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Portugal’s Parliament Tables Legislation That Would Implement EU Rules on Tax Dispute Resolution

Robert Sledz  

Robert Sledz  

On May 6, 2019, Portugal’s Assembly of the Republic (a unicameral legislature) received Proposed Law No. 201/XIII from the Council of Ministers (an executive body that includes the Prime Minister), which would implement the EU Directive on Tax Dispute Resolution Mechanisms (2017/1852) of October 10, 2017, discussed in the section below. The Assembly’s Committee on Budget, Finance and Administrative Modernization received the proposals the same day, according to the legislative history.

Article 27 of the legislation says that the rules would apply to double tax complaints – discussed in the section below – filed after July 1, 2019, that cover tax periods beginning on or after January 1, 2018.

Editor’s Note: EU member states must implement Directive 2017/1852 into their national law by June 30, 2019.

Background

Directive 2017/1852 requires EU member states to introduce domestic rules on dispute resolution procedures with respect to international tax. The rules provide for a procedure initiated by a single taxpayer application, with EU member states then seeking mutual negotiation to resolve the tax dispute, including through arbitration.

Directive 2017/1852 includes the following:

  • Conditions under which the taxpayer can initiate the dispute settlement procedure.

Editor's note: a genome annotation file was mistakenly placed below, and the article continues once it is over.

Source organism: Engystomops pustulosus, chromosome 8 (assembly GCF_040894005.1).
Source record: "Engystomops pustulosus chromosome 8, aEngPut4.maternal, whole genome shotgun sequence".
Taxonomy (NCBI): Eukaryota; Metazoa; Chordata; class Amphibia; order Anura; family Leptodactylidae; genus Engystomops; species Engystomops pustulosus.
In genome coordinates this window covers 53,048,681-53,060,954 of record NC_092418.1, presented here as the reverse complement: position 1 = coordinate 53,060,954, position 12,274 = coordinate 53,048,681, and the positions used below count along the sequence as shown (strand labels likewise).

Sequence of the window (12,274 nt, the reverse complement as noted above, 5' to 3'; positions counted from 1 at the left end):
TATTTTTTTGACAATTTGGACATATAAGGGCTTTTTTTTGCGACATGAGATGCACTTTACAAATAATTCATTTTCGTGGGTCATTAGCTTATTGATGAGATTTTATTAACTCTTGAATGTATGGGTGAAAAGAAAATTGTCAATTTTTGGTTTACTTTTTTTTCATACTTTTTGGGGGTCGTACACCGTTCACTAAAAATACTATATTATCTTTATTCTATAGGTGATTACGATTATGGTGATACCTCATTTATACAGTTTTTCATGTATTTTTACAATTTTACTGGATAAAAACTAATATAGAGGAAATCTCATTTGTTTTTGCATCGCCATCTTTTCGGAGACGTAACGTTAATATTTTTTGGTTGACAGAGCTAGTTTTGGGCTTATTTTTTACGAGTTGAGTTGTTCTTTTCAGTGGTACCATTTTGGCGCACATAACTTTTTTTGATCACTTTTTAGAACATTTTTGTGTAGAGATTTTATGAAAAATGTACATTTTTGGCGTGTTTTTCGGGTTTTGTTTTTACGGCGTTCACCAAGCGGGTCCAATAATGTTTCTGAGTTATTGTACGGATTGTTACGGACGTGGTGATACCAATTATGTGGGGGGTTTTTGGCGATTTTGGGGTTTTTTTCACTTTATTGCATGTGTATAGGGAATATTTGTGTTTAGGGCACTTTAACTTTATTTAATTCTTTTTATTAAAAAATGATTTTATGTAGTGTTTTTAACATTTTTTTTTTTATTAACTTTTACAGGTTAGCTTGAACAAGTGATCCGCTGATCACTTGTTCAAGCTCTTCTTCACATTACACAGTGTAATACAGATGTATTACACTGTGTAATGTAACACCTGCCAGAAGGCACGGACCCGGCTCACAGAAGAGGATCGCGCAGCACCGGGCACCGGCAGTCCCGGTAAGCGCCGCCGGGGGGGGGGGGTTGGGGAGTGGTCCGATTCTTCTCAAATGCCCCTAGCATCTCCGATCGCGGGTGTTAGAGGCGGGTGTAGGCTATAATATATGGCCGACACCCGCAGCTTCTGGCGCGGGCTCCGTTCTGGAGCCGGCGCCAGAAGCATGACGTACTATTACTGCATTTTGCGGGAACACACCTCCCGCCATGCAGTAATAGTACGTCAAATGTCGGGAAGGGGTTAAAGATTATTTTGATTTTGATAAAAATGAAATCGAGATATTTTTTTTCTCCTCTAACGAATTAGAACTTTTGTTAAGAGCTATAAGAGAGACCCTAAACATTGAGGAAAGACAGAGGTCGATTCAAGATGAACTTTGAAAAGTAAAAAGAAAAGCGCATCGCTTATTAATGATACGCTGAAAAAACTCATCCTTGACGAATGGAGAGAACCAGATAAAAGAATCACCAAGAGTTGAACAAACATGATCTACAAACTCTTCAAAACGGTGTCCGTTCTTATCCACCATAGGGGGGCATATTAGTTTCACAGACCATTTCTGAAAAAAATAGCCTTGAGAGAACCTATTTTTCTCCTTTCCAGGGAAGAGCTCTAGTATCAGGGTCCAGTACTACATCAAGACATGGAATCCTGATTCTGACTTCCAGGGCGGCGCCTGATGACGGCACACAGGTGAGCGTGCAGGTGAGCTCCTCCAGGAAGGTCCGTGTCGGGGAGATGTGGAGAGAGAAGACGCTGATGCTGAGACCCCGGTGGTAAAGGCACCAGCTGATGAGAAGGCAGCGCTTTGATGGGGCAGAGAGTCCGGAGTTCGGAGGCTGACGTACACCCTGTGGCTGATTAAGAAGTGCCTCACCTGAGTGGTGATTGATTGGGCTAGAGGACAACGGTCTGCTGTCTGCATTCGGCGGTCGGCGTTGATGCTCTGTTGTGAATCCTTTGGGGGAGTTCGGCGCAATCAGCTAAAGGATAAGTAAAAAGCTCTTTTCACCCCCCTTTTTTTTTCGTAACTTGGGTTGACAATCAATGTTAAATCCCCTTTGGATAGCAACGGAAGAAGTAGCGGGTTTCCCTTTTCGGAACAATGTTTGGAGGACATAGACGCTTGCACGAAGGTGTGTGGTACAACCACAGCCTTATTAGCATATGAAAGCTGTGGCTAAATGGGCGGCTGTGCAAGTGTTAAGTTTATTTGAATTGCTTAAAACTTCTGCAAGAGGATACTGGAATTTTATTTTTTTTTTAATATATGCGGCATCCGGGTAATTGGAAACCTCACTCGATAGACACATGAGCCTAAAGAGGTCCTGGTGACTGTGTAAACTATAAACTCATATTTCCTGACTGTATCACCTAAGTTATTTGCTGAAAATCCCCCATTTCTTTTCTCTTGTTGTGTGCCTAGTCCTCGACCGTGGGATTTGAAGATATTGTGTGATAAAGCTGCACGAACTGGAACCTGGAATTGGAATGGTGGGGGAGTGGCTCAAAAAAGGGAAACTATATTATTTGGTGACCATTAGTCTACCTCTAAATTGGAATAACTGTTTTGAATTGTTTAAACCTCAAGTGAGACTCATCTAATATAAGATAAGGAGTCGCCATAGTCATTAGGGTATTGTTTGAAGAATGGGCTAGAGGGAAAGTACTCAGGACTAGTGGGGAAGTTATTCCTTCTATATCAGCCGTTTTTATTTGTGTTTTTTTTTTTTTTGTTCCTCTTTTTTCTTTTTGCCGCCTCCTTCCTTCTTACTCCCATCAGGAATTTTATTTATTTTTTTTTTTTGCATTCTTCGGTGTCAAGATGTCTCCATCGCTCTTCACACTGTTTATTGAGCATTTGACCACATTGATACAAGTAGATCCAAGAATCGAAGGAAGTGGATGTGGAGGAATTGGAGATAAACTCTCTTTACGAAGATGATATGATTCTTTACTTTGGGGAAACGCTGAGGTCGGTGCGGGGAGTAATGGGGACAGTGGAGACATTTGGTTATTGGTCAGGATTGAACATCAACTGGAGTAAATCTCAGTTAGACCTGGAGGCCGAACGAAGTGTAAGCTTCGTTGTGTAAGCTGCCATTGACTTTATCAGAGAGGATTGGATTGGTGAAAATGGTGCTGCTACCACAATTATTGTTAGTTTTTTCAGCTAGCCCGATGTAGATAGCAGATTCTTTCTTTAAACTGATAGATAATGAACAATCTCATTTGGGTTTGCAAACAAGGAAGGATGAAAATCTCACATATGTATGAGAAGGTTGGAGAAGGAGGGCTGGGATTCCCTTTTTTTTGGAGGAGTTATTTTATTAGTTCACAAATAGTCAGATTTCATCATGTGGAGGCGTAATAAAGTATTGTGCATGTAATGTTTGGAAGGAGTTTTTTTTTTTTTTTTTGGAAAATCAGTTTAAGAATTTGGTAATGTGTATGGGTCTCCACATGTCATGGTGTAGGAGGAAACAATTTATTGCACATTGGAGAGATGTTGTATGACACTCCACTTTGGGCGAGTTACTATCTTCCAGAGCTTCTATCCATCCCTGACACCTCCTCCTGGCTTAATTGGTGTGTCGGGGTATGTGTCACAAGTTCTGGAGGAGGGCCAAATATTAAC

• Application requirements.
  • Obligations the applicant and the competent authority receiving the application will have at different stages of processing the application.
  • Mutual consultation between the competent authorities of the States.
  • Detailed rules on the composition, procedure, confidentiality, and resolution of the dispute settlement committee or the alternative dispute resolution (ADR).

Under Directive 2017/1852, taxpayers may submit a complaint regarding an income tax dispute to each competent authority (CA) of the EU member states concerned within three years of notification of the action resulting in the tax dispute. Each CA must acknowledge receipt of the complaint within two months, may request additional information within three months, and must decide whether to accept the complaint within six months of receipt of the complaint or such information.

If a complaint is accepted, the CAs must try to resolve the dispute by mutual agreement within two years. If a dispute is rejected by at least one, but not all, of the CAs, or the CAs fail to resolve the dispute, the taxpayer may request that an advisory commission is established. Alternatively, the CAs may agree to establish an ADR commission. Each must deliver its opinion within six months, and the CAs must resolve the dispute within another six months.

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